Anna karenina, p.233
Anna Karenina, p.233graf Leo Tolstoy
And Levin remembered a scene he had lately witnessed between Dolly andher children. The children, left to themselves, had begun cookingraspberries over the candles and squirting milk into each other's mouthswith a syringe. Their mother, catching them at these pranks, beganreminding them in Levin's presence of the trouble their mischief gave tothe grown-up people, and that this trouble was all for their sake, andthat if they smashed the cups they would have nothing to drink their teaout of, and that if they wasted the milk, they would have nothing toeat, and die of hunger.
And Levin had been struck by the passive, weary incredulity with whichthe children heard what their mother said to them. They were simplyannoyed that their amusing play had been interrupted, and did notbelieve a word of what their mother was saying. They could not believeit indeed, for they could not take in the immensity of all theyhabitually enjoyed, and so could not conceive that what they weredestroying was the very thing they lived by.
"That all comes of itself," they thought, "and there's nothinginteresting or important about it because it has always been so, andalways will be so. And it's all always the same. We've no need to thinkabout that, it's all ready. But we want to invent something of our own,and new. So we thought of putting raspberries in a cup, and cooking themover a candle, and squirting milk straight into each other's mouths.That's fun, and something new, and not a bit worse than drinking out ofcups."
"Isn't it just the same that we do, that I did, searching by the aid ofreason for the significance of the forces of nature and the meaning ofthe life of man?" he thought.
"And don't all the theories of philosophy do the same, trying by thepath of thought, which is strange and not natural to man, to bring himto a knowledge of what he has known long ago, and knows so certainlythat he could not live at all without it? Isn't it distinctly to be seenin the development of each philosopher's theory, that he knows what isthe chief significance of life beforehand, just as positively as thepeasant Fyodor, and not a bit more clearly than he, and is simply tryingby a dubious intellectual path to come back to what everyone knows?
"Now then, leave the children to themselves to get things alone and maketheir crockery, get the milk from the cows, and so on. Would they benaughty then? Why, they'd die of hunger! Well, then, leave us with ourpassions and thoughts, without any idea of the one God, of the Creator,or without any idea of what is right, without any idea of moral evil.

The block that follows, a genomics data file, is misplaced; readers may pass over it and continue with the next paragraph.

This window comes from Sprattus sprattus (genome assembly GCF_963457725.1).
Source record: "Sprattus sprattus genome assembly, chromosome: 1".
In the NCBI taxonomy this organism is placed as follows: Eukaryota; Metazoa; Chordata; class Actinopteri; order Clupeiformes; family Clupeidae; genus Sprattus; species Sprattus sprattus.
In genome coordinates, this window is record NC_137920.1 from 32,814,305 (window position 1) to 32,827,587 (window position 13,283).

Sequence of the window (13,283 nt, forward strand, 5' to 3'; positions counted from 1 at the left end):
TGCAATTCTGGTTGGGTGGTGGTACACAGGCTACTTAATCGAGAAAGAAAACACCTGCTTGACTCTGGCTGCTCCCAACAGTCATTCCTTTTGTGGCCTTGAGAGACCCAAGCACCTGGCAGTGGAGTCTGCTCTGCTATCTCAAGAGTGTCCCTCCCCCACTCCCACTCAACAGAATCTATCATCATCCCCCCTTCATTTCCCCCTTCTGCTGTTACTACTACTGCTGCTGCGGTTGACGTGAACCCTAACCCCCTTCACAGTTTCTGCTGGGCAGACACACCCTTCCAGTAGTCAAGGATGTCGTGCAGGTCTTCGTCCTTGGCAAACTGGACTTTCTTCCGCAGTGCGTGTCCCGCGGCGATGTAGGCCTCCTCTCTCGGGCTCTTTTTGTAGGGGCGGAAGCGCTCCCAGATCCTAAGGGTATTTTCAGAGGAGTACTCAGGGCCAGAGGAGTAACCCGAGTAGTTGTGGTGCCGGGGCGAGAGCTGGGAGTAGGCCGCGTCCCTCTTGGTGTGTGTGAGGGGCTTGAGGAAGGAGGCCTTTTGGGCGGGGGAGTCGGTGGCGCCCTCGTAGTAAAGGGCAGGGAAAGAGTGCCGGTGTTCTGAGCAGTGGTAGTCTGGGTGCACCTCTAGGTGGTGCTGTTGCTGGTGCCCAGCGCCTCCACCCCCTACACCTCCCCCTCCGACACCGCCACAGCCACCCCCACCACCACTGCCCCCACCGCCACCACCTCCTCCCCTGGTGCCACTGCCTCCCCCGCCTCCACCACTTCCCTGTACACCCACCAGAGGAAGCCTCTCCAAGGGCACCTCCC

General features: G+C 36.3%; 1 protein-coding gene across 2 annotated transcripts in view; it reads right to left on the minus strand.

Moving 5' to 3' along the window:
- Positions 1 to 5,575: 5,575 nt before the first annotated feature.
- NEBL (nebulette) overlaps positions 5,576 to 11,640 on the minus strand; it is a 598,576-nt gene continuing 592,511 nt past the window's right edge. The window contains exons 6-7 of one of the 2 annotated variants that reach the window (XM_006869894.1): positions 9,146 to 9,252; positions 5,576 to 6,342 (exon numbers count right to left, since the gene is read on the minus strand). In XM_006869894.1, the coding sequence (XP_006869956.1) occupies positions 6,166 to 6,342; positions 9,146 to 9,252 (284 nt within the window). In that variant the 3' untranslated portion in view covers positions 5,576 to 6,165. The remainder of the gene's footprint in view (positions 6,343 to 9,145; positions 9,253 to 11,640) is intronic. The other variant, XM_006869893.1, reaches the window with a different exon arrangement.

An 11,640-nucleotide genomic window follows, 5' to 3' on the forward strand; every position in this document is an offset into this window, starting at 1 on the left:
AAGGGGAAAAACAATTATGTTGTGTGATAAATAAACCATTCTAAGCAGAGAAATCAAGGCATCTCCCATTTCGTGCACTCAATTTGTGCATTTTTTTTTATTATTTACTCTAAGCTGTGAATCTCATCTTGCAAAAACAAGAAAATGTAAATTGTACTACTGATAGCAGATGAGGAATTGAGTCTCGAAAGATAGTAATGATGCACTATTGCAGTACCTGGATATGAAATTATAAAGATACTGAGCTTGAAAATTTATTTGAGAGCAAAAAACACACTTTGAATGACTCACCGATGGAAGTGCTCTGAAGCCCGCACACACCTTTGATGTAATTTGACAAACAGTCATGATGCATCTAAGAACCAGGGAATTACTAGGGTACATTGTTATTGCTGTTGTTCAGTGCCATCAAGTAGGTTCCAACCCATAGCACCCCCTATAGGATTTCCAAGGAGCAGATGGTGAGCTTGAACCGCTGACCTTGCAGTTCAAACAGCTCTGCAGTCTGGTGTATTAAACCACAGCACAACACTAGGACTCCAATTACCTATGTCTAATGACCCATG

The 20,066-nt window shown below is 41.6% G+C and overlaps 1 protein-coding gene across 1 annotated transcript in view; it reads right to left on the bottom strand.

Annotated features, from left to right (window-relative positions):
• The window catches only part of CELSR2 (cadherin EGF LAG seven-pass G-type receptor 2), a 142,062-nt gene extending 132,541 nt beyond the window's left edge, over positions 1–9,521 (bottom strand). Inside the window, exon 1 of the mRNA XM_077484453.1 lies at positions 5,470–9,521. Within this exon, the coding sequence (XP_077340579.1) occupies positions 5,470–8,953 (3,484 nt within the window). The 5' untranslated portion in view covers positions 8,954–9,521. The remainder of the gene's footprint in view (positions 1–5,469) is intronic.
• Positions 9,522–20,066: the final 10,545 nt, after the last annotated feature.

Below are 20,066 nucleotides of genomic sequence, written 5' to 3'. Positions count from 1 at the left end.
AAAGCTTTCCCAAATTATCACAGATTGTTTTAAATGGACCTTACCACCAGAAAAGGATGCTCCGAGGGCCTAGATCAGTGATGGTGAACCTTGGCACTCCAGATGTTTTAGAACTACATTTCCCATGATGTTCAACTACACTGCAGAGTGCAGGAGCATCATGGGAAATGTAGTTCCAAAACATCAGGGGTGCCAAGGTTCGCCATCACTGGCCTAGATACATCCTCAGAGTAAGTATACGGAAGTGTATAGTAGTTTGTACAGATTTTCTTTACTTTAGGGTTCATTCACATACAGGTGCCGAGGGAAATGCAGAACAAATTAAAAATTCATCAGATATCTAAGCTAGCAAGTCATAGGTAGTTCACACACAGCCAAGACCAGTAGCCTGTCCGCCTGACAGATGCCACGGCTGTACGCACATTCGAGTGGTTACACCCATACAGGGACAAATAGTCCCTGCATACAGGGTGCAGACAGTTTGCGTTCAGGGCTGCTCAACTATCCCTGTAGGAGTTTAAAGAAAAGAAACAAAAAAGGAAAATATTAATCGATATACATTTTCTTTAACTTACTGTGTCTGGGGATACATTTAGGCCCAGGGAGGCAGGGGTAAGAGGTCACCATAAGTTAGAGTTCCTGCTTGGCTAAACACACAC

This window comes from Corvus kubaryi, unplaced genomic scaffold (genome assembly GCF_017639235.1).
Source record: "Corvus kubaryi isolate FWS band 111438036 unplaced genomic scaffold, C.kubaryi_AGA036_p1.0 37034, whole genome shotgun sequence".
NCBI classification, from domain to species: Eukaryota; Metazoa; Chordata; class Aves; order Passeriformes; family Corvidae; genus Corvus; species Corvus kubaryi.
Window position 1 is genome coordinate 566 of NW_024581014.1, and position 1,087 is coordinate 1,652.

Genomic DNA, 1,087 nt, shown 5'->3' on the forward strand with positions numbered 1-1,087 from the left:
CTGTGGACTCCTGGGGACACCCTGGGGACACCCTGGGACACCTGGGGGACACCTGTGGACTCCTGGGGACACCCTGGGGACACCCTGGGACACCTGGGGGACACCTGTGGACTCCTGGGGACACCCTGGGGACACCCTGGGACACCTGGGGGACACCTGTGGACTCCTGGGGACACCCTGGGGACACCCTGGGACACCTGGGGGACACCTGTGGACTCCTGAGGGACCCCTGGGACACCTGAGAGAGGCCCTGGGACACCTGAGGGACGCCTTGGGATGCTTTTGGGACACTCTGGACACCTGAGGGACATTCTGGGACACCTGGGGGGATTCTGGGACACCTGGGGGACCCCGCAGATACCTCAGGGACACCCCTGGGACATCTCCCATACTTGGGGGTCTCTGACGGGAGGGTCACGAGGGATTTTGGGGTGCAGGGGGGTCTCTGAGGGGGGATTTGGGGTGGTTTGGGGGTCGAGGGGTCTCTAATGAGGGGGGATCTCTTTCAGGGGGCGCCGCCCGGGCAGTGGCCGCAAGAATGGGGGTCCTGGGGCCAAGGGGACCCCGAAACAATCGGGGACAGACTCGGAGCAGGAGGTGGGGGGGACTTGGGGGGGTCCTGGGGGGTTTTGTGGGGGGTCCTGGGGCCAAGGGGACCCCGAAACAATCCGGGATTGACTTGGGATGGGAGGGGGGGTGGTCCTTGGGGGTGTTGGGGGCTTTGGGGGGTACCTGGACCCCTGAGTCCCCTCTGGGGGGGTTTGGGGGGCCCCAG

"Just try and build up anything without those ideas!
"We only try to destroy them, because we're spiritually provided for.Exactly like the children!
"Whence have I that joyful knowledge, shared with the peasant, thatalone gives peace to my soul? Whence did I get it?
"Brought up with an idea of God, a Christian, my whole life filled withthe spiritual blessings Christianity has given me, full of them, andliving on those blessings, like the children I did not understand them,and destroy, that is try to destroy, what I live by. And as soon as animportant moment of life comes, like the children when they are cold andhungry, I turn to Him, and even less than the children when their motherscolds them for their childish mischief, do I feel that my childishefforts at wanton madness are reckoned against me.
"Yes, what I know, I know not by reason, but it has been given to me,revealed to me, and I know it with my heart, by faith in the chief thingtaught by the church.
"The church! the church!" Levin repeated to himself. He turned over onthe other side, and leaning on his elbow, fell to gazing into thedistance at a herd of cattle crossing over to the river.
"But can I believe in all the church teaches?" he thought, tryinghimself, and thinking of everything that could destroy his present peaceof mind. Intentionally he recalled all those doctrines of the churchwhich had always seemed most strange and had always been a stumblingblock to him.
"The Creation? But how did I explain existence? By existence? Bynothing? The devil and sin. But how do I explain evil?... Theatonement?...
"But I know nothing, nothing, and I can know nothing but what has beentold to me and all men."
And it seemed to him that there was not a single article of faith of thechurch which could destroy the chief thing--faith in God, in goodness,as the one goal of man's destiny.
Under every article of faith of the church could be put the faith in theservice of truth instead of one's desires. And each doctrine did notsimply leave that faith unshaken, each doctrine seemed essential tocomplete that great miracle, continually manifest upon earth, that madeit possible for each man and millions of different sorts of men, wisemen and imbeciles, old men and children--all men, peasants, Lvov, Kitty,beggars and kings to understand perfectly the same one thing, and tobuild up thereby that life of the soul which alone is worth living, andwhich alone is precious to us.
Lying on his back, he gazed up now into the high, cloudless sky. "Do Inot know that that is infinite space, and that it is not a round arch?But, however I screw up my eyes and strain my sight, I cannot see it notround and not bounded, and in spite of my knowing about infinite space,I am incontestably right when I see a solid blue dome, and more rightthan when I strain my eyes to see beyond it."
Levin ceased thinking, and only, as it were, listened to mysteriousvoices that seemed talking joyfully and earnestly within him.
"Can this be faith?" he thought, afraid to believe in his happiness. "MyGod, I thank Thee!" he said, gulping down his sobs, and with both handsbrushing away the tears that filled his eyes.
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